“The ‘see something, say something’ rule applies regardless of whether it looks like a clear violation of the law or not,” he says.


Having a whistleblowing program that encourages employees to report unethical conduct internally is essential for good governance, risk mitigation, and oversight. Whistleblower programs can drive culture change and give companies a competitive advantage.

A 2019 George Washington University study, Evidence on the Use and Efficacy of Internal Whistleblowing Systems (bit.ly/37Fqmj2), found that companies with a whistleblowing program achieved greater profitability and worker productivity, increased access to capital, and better talent retention. In addition, they experienced fewer reports to regulatory bodies and other authorities. Further, the research found that companies with more internal whistleblower reports tend to face fewer fines, smaller aggregate amounts of fines, fewer lawsuits, and smaller aggregate amounts of settlements.

“Companies must ensure that there’s a system for whistleblowers to reach out internally for internal controls and accounting issues,” says Shannon Walker, founder/CEO of WhistleBlower Security. “The scope has broadened to all types of unethical behavior.”

There needs to be specific language that lists the types of misconduct that should be reported via the company’s internal whistleblower system and spells out the protections that are in place. Top management must make sure employees are trained on it and encourage them to speak up if they witness wrongdoing.

“If companies don’t have an internal whistleblower program, then employees will reach out to external entities to report unethical conduct—it’s much better if you can get the information first and get a handle on it internally,” Walker says. “It’s a win-win: Employees feel safe coming forward, and the organization gets the information they need to deal with various situations.”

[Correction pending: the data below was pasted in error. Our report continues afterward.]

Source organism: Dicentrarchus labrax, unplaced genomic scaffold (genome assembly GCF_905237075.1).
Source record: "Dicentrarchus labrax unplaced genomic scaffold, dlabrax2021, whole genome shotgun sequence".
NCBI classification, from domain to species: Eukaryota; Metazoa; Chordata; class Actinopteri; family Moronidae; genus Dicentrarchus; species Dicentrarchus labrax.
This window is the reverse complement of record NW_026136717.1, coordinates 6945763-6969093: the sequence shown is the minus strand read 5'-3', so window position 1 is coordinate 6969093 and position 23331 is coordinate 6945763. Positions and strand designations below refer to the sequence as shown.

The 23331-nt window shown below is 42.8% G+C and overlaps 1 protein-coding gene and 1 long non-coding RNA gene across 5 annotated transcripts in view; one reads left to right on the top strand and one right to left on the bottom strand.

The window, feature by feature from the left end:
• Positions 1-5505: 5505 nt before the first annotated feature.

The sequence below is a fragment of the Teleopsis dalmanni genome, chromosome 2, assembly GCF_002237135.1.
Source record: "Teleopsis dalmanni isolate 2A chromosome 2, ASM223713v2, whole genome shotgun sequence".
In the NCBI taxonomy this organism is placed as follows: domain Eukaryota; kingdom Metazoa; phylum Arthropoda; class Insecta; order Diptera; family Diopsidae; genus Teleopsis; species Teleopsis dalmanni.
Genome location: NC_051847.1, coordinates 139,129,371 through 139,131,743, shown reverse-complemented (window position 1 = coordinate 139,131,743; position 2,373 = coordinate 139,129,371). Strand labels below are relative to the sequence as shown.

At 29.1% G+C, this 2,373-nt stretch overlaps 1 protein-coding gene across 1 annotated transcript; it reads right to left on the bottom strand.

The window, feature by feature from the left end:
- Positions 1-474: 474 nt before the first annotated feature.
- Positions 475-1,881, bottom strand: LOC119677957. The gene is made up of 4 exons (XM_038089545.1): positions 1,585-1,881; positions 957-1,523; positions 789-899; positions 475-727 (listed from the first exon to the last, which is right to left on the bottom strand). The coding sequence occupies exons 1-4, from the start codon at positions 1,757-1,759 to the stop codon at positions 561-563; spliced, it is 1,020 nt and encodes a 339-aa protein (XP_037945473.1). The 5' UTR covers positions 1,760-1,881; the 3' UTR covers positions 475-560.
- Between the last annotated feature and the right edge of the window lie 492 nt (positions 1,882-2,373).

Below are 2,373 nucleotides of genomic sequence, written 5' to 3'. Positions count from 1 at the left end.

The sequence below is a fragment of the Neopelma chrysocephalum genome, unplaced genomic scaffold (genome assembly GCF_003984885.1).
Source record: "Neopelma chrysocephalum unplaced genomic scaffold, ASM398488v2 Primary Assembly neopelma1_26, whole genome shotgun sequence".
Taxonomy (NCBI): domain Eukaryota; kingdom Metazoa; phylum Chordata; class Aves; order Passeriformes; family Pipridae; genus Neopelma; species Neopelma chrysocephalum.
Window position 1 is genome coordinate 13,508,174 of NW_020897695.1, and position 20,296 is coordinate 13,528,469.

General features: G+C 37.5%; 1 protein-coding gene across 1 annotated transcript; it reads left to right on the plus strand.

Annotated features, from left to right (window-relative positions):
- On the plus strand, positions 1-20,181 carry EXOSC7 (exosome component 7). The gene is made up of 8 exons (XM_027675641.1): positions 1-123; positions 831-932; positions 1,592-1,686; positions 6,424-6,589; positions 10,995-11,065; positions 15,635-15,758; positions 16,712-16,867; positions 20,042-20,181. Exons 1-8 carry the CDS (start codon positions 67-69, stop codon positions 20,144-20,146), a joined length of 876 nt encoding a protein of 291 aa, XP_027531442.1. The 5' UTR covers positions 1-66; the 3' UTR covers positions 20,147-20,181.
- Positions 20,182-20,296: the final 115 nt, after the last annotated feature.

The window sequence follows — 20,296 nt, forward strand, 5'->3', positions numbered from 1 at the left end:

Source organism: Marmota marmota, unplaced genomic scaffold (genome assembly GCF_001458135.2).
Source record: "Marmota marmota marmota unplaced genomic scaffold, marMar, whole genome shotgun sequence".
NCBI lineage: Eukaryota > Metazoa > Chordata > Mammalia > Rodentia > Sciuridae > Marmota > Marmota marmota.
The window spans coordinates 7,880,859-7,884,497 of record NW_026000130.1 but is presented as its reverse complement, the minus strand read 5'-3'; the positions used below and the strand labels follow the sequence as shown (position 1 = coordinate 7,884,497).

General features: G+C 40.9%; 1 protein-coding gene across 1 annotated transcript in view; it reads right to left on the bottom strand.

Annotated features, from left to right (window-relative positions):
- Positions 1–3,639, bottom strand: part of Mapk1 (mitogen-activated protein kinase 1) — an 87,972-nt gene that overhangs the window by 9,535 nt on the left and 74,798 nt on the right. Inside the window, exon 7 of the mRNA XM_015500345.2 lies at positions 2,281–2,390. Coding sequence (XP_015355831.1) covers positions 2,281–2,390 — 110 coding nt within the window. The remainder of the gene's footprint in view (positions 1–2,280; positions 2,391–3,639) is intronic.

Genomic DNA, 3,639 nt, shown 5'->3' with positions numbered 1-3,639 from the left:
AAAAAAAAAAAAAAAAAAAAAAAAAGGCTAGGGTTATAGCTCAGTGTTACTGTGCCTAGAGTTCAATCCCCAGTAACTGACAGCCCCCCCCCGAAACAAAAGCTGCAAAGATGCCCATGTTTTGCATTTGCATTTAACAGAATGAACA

Under the rules of the SEC Whistleblower Program, if an employee reports misconduct in good faith, then an employer can’t discharge, demote, suspend, threaten, harass, or discriminate against a whistleblower, regardless of whether the reported violations are proven.

“The SEC first flexed this muscle in 2014, when the Commission took its first action against a company for retaliating against a whistleblower, our client, who had reported prohibited transactions first to his superiors and ultimately to the SEC,” Thomas says.

There’s a caveat. In the wake of a recent Supreme Court decision, Digital Realty Trust v. Somers, internal reporting doesn’t trigger the antiretaliation provisions of the SEC Whistleblower Program. An employee must first report directly to the SEC to get protection.


For clarification of how the IMA Statement of Ethical Professional Practice applies to your ethical dilemma, contact the IMA Ethics Helpline.

In the U.S. or Canada, dial (800) 245-1383. In other countries, dial the AT&T USA Direct Access Number from www.usa.att.com/traveler/index.jsp, then the above number.

The IMA Helpline is designed to provide clarification of provisions in the IMA Statement of Ethical Professional Practice, which contains suggestions on how to resolve ethical conflicts. The helpline cannot be considered a hotline to report specific suspected ethical violations.